Article / 28 September 2016 at 10:30 GMT

Weekly Bond Update: Uncertainty reigns

Fixed Income trader / Saxo Bank
  • Primary bond markets have been 'red hot' in the wake of ECB purchase plan
  • 'Plenty of downside potential in the short-term for European credit'
  • Norddeutsche Landesbank, Lufthansa step away from planned bond issues

German flag carrier Lufthansa has cancelled a planned seven-year bond issue, 
citing unsatisfying demand. Photo: iStock 

By Michael Boye 

Underpinned by an unprecedented commitment from the European Central Bank, which earlier this year launched an ongoing corporate bond purchase programme, the primary bond markets in which corporations sell new bonds to the public have been glowing red-hot.

Companies have been looking to take advantage of favourable loaning conditions and investors have been standing on top of each other frothing for high-yielding (or maybe not even that!) assets.

This has raised concerns over market discipline and moral hazard as the yields on some loan deals have reached near-absurd levels; here we are thinking of items like the zero-coupon Unilever bonds or Deutsche Bahn even selling negative-yielding bonds.

However, this week saw some bond issuers tighten the screws a bit too far. On Monday, German airliner Lufthansa dramatically withdrew a planned seven-year bond issuance following unsatisfying demand at indicated price levels. Lufthansa was trying to jump in ahead of a potential downgrade below the crucial Investment Grade threshold, having already seen Moody's take its credit rating down to Ba1 and high-yield territory...

Apparently, investors were not fooled this time. 

It is an encouraging development, certainly, if it is in fact evidence of market discipline. But coinciding with this story, market confidence in Deutsche Bank – Germany's biggest lender – has once again been challenged...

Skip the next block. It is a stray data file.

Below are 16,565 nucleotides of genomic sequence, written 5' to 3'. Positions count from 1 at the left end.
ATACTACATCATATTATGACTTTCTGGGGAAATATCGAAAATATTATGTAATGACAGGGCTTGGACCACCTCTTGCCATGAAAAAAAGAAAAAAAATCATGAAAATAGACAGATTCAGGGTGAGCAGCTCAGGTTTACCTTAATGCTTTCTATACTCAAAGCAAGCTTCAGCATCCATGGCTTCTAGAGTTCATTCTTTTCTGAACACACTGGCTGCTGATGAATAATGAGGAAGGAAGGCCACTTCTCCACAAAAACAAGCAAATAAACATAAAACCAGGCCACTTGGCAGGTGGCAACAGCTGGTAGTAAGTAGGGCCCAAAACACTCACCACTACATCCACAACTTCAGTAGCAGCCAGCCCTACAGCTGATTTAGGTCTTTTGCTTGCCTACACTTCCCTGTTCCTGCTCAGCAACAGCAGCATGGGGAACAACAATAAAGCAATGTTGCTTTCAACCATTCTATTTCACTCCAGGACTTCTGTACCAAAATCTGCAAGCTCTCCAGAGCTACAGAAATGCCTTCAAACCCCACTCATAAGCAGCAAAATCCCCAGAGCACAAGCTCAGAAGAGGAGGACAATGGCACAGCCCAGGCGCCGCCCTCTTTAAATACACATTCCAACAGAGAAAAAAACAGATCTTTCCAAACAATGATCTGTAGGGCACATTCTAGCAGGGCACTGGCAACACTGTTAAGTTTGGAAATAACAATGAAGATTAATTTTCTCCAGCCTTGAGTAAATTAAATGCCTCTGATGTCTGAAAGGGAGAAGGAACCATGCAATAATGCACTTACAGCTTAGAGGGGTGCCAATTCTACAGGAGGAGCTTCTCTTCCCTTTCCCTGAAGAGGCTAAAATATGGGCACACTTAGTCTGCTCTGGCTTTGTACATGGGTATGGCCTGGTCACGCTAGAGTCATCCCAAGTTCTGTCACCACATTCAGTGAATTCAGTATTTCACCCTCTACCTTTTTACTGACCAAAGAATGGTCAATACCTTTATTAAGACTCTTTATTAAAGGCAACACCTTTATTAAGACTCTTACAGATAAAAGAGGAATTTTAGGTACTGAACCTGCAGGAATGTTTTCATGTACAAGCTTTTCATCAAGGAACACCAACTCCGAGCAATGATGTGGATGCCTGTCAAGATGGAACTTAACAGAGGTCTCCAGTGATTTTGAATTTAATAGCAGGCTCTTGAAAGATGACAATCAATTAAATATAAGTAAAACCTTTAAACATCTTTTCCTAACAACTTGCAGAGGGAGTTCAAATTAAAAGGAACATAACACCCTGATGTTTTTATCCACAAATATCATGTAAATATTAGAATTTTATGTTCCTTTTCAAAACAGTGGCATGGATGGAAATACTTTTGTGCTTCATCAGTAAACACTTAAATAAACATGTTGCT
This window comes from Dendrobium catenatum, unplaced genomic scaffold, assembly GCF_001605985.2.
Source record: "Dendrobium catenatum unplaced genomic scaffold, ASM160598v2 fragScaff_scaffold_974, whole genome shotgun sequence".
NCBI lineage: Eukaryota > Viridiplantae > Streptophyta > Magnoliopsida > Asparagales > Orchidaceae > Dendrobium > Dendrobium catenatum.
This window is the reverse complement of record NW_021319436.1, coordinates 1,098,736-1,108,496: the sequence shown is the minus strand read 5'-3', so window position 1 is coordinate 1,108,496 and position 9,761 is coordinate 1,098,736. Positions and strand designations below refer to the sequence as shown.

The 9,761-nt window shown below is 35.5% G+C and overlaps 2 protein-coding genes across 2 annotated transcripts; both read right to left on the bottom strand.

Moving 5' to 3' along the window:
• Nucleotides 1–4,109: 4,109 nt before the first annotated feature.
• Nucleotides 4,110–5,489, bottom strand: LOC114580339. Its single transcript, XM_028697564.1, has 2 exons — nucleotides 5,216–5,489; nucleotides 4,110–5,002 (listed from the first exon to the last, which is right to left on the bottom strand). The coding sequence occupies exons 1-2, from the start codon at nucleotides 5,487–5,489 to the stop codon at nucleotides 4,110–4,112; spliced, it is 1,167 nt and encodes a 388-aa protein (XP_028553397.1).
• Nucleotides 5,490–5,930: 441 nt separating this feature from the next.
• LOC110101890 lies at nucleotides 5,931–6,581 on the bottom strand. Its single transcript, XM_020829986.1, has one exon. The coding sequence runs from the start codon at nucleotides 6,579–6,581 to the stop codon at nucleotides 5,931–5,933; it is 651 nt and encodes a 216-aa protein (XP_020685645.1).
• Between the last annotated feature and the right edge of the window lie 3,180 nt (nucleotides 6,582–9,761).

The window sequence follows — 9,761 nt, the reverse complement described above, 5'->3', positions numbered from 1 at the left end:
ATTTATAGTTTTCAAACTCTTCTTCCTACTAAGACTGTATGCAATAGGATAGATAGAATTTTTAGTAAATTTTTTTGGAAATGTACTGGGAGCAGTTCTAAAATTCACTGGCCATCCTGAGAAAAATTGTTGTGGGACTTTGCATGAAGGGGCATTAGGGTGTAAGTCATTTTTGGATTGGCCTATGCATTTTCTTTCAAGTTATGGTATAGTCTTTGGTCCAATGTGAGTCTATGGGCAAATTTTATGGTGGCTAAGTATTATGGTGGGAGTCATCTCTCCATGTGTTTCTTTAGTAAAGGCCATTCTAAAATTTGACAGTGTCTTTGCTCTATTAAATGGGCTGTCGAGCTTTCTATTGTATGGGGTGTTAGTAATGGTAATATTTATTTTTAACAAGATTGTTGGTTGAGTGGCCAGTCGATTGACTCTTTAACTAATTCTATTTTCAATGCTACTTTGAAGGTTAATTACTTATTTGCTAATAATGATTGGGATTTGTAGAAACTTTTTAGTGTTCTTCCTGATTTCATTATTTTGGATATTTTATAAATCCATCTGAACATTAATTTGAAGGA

Subordinated CDS spreads for Deutsche Bank debt close to all-time highs yet again:

Source: Bloomberg

This would seemingly have a greater explanatory force in the case of Norddeutsche Landesbank, which on Tuesday became the second bond issuer to withdraw a planned bond issuance this week, confirming widespread concerns over the German banking sector. 

The Investment Grade-rated regional lender stepped away from an intended seven-year bond issuance as it struggled to find sufficient demand.

For credit investors and financial markets in general, this presents a much more dire scenario, as a credit crunch would have the potential to quickly pull the rug out from under asset valuations. 

Given the elevated levels of credit spreads in a historical context of late, this leaves plenty of downside potential for European credit in the short-term if the uncertainty surrounding Deutsche Bank persists.

Compared to previous stress hikes this year, 
plenty of downside potentially remains for European credit:

Source: Bloomberg

— Edited by Michael McKenna

Michael Boye is a fixed income trader at Saxo Bank


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